The Five Most Underappreciated Red Sox Players of the Past 30 Years

Sean Delorge@@sdelorgeCorrespondent IIIApril 24, 2013

The Five Most Underappreciated Red Sox Players of the Past 30 Years

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    The Boston Red Sox have been blessed with star power in the last 30 years.

    From Roger Clemens to Manny Ramirez and everywhere in between, there have always been elite players that donned the Red Sox uniform.

    Boston went to the World Series three times and won twice in the past three decades, led by their stars. However, in those seasons and others, there were integral players who were underappreciated.

    Here are five underappreciated players from the past 30 years for the Red Sox.

Gabe Kapler

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    Though he was known as a utility player in his time with Boston, Gabe Kapler stepped up in 2004 when Trot Nixon was hurt.

    In 2004, Kapler played all three outfield positions, but was primarily the right fielder.

    In addition to playing exceptional defense, Kapler hit .272 in 2004 en route to Boston winning its first World Series title in 86 years.

Bill Buckner

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    Bill Buckner will always be remembered for his critical error in Game 6 of the 1986 World Series, but aside from that historic mistake, he was a good player in Boston.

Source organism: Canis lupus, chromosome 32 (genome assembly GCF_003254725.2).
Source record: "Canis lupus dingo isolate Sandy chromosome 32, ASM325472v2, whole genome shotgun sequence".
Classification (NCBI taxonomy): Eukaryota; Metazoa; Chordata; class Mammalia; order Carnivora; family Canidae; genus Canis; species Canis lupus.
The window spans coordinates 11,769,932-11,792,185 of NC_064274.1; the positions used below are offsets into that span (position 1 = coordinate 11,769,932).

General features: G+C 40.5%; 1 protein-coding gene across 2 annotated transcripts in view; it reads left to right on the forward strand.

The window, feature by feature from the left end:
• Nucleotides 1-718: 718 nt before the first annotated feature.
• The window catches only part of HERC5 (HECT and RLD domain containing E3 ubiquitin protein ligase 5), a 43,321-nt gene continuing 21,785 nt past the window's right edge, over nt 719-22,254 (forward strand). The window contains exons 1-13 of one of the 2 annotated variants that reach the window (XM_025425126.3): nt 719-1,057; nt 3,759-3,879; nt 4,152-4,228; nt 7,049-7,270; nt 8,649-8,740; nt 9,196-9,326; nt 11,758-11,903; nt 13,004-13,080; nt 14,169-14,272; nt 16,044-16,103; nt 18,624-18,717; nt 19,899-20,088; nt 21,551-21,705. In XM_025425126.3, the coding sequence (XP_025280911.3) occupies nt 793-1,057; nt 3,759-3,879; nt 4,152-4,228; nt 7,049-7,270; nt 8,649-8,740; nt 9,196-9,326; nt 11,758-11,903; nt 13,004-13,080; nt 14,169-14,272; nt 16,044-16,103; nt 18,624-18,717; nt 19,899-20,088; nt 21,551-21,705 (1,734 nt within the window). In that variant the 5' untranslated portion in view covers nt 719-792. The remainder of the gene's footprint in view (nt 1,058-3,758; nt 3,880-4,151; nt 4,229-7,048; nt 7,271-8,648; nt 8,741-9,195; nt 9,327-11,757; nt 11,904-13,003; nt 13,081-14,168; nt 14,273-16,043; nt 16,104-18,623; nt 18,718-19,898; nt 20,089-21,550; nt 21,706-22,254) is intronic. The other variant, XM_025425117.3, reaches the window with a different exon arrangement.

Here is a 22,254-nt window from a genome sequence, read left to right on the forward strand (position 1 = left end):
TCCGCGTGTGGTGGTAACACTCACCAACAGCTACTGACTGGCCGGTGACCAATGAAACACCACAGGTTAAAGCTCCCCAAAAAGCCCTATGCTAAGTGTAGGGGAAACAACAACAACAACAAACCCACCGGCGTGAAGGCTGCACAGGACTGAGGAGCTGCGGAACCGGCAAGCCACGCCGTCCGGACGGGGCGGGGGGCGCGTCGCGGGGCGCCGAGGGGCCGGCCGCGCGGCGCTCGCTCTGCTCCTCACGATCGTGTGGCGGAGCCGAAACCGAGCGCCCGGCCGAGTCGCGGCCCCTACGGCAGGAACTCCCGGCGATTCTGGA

Ironically, Buckner was a really good defensive player, which makes his untimely error harder to comprehend.

    Buckner spent parts of five seasons with Boston where he hit .279. He wasn’t your typical power-hitting first baseman, but he was an above-average hitter.

Derek Lowe

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    Derek Lowe will always be the answer to a trivia question. In Lowe's last season with the Red Sox he was the series-clinching winning pitcher in every postseason series during Boston's 2004 World Series run.

    However, Lowe was still overshadowed by Pedro Martinez, Curt Schilling and Keith Foulke that season.

    Lowe was a versatile pitcher; recording 85 saves, 70 wins and a 3.72 ERA in eight years with the Red Sox.

    Lowe’s best season was in 2002 when he went 21-8 with a 2.58 ERA en route to a third-place finish in the AL Cy Young Award voting.

John Valentin

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    Before Nomar Garciaparra erupted on the scene, John Valentin was an excellent shortstop for the Red Sox.

    Valentin spent 10 seasons with the Red Sox and hit .281 with a .361 OBP.

    The shortstop-turned-third baseman’s best season came in 1995 when he hit .298 with a .399 OBP, 27 home runs, 102 RBI and 20 stolen bases.

    Overshadowed by Mo Vaughn, Valentin still managed to finish ninth in the AL MVP voting in 1995, the year before Nomar made his debut.

Hideki Okajima

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    Jonathan Papelbon gets the credit for being the best reliever on the 2007 Boston team, but Hideki Okajima was nearly as valuable as the closer.

    Okajima came in as a rookie and immediately became one of manager Terry Francona’s favorite weapons out of the bullpen.

    The lefty from Japan used deception and a nasty arsenal to go 12-4 with a 2.72 ERA in his first three seasons with the Red Sox.